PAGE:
1 Nov.

My first 24 hours with the Microsoft Band

Timing is everything. I just happen to be in Seattle with my family when Microsoft’s first wearable debuts.

I first saw notification of the Microsoft Health apps, then news of the Band itself. Straight away we booked a rental care to take us to University Village so I could pick one up (for myself, and others back home).

Over the past year I’ve been wearing a Fitbit Flex, and before that a Fitbit Zip – so I’m familiar with carrying something around with/on me that is not my phone.

The Fitbit Flex has been great but is somewhat limited in that all it counts is steps and sleep. I know there are other wearables out there – however I am firmly rooted in the Microsoft ecosystem so I wasn’t eager to change to adopt a new one.

Walking out of the Microsoft Store I connected the Band to my portal charger pack and had it configured and paired with my Nokia 930 within a minute after entering in age, weight, height.

The first thing to notice is that the Microsoft Band is heavier and thicker than a Fitbit Flex (to be expected), and also needs to be closer to the skin in order to track your pulse and skin temperature. This was a bit of a change for me as I like to wear my Fitbit Flex or old fashioned timepieces with a bit of looseness. The great thing is that the clasp is adjustable so you can set it to your own comfort level.

 

Over the day I did notice the slight difference, but I suspect that was mainly due to the Microsoft Band being on my left wrist whereas I had the Fitbit Flex on my right wrist.

By the evening I had for the most part forgotten that I was wearing it other than wanting to continually look at the readouts.

Sleeping with the Microsoft Band (that just sounds weird) was also a non-event. What is great to see is the details recorded about the sleep itself are more detailed than that of the Fitbit Flex.

This morning the family and I went for a walk to Pike Place Market and to no surprise it was raining in Seattle. Unfortunately my jacket got damp on the sleeves as I had them exposed pushing the pram, which concerned me slightly as the Microsoft Band is only dust and splashproof – compared to the Fitbit Flex which is waterproof. This means I’ll need to take the Microsoft Band off when having a shower, swimming, and probably when doing the dishes. I expect this to be frustrating for many people, not just myself.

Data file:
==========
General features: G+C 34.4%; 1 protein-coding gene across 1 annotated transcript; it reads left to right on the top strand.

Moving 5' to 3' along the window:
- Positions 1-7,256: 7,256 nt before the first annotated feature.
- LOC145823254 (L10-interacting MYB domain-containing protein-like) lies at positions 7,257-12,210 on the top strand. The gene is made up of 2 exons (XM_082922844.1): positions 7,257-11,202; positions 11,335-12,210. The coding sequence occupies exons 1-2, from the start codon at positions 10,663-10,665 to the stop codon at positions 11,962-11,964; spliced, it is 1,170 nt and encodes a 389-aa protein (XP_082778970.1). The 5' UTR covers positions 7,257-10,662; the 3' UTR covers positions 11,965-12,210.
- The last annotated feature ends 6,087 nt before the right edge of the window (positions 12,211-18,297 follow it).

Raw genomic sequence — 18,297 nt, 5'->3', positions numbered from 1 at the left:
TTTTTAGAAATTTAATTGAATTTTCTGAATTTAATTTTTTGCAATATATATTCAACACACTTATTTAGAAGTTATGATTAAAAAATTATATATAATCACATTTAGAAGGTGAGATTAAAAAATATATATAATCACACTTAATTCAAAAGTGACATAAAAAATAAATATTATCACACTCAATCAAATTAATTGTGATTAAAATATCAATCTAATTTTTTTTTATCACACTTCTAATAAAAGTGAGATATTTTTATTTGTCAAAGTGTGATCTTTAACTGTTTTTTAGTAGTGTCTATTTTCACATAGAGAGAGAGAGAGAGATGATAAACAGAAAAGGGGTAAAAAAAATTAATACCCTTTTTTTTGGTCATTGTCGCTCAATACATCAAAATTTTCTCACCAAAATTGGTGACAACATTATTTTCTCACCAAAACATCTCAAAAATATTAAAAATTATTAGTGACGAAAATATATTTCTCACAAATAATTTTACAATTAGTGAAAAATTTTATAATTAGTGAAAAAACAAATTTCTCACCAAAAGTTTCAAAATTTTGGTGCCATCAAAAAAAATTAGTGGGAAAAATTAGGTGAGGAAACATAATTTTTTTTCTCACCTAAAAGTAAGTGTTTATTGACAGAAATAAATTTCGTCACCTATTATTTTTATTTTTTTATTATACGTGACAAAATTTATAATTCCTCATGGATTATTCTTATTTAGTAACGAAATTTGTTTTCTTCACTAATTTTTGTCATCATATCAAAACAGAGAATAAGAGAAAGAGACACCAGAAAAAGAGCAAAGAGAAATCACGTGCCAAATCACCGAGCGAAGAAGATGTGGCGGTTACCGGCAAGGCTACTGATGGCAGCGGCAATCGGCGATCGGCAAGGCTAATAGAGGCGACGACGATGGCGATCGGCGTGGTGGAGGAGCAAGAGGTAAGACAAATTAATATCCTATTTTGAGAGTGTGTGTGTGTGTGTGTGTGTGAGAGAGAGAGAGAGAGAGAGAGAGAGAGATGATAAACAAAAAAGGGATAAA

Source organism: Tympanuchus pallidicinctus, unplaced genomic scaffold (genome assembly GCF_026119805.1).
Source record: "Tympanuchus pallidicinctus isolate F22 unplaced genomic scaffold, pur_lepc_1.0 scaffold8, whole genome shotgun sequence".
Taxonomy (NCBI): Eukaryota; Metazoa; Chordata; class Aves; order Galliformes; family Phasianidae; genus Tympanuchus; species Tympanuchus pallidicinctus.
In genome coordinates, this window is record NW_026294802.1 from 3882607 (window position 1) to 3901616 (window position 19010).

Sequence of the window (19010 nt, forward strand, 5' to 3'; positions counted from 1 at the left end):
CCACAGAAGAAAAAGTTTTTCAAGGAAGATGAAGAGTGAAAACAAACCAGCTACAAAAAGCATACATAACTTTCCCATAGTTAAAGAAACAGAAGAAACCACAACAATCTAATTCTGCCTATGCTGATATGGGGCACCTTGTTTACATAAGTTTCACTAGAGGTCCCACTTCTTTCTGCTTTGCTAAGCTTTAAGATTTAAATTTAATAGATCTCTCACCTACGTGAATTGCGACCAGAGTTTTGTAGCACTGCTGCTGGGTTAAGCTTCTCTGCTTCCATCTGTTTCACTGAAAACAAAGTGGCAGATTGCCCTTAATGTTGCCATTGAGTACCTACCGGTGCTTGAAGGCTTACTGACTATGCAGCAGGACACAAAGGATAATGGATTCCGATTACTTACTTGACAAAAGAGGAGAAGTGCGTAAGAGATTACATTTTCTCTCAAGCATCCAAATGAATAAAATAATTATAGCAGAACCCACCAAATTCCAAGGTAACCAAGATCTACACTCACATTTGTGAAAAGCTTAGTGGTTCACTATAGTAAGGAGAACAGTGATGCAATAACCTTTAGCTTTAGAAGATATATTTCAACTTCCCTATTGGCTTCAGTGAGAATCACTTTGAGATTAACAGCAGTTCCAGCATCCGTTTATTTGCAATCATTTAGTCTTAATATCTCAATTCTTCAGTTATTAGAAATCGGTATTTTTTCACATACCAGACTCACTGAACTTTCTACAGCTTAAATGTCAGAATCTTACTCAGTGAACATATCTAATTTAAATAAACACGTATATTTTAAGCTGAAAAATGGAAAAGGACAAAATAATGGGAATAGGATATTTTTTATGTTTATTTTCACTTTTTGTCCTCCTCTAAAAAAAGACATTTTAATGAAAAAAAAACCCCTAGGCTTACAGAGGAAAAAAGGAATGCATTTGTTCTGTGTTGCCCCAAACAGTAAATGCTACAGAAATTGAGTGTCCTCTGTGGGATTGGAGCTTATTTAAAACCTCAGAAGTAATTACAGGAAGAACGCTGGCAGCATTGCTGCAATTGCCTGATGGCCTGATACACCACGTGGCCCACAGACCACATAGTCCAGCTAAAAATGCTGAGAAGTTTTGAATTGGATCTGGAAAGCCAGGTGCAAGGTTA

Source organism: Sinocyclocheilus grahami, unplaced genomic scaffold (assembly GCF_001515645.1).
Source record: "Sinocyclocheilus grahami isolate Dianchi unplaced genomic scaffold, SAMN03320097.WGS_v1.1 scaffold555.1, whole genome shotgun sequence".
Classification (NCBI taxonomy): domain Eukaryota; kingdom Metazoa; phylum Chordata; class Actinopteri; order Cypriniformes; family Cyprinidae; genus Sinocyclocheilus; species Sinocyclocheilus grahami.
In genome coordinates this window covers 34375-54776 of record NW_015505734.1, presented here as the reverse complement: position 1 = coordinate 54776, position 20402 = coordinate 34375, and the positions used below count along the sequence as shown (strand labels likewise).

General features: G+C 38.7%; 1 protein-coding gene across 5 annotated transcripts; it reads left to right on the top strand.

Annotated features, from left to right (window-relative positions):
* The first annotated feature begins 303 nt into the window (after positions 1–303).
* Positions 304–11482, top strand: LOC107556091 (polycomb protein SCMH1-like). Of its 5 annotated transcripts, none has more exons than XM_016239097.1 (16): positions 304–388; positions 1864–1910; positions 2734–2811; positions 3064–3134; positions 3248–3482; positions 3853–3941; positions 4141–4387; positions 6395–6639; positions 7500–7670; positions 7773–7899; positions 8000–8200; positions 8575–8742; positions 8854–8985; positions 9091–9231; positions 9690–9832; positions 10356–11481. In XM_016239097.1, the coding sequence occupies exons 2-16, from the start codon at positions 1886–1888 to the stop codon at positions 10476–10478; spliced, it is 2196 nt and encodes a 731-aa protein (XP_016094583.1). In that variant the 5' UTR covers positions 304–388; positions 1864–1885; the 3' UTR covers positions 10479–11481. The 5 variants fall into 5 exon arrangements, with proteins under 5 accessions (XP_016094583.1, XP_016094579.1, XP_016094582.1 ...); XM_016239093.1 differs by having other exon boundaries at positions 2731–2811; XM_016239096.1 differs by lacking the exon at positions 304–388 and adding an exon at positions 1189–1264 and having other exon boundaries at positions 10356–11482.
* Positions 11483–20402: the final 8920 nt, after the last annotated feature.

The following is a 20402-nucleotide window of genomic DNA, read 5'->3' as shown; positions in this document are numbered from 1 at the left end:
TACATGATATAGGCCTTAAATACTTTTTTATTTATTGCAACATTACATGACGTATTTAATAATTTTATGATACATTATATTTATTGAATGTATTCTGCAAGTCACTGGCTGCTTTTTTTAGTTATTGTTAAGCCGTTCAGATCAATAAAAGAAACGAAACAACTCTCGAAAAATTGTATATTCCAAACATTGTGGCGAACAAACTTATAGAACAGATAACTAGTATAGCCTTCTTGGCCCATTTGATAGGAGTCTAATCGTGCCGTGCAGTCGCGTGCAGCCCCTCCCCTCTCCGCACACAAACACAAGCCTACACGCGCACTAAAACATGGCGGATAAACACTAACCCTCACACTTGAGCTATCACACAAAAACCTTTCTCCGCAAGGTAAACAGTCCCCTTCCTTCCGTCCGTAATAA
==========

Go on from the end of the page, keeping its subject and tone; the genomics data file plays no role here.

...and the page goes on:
Due to the large amount of playing I did yesterday, setting the device to be in watch mode for a period, and fact that I never fully charged it – I am now having to charge the Band. Luckily it’s only supposed to take 1.5 hours for a full charge, which should have it last 48 hours.

There is a Microsoft Band sync app for Windows and Mac which I strongly suggest you download as it can perform device updates. I hope to see a Modern app available at some point in the future.

I also look forward to the data the Microsoft Band records making its way over to Microsoft HealthVault because at the moment I’m not seeing it go there – nor is Microsoft Health or Microsoft Band showing up as apps or devices that HealthVault connects to.

One of the coolest features is the ability to talk to Cortana from my wrist – that will save time and is extremely useful.

The Microsoft Band is an amazing version 1 device. I suspect that within a short period of time we’ll see more features, more updates, and a lot more amazing things.

 21 Oct.

Azure to go live in Australia next week

A short post as technically I’m on leave – but exciting news: as reported by Microsoft the two Azure datacentres in Australia will be live next week.

This is something we’ve been waiting to hear about for quite some time. Sources had told me last year that we should have been expecting something before Christmas 2013, then it got moved to between May to November – and here we are just shy of November 2014.

Speculation will now rise about Office 365 being made available in Australia, and while I suspect we may see that at some point – it will only be when Office 365 is truly a service that sits on top of Azure. Currently only the identity management & rights management component of Office 365 reside within Azure so there is *some* of it now residing locally.

Hopefully this launch helps starts to loosen some of the laggards from the data sovereignty/residency or latency anchors they’ve been using to keep themselves from moving to Office 365.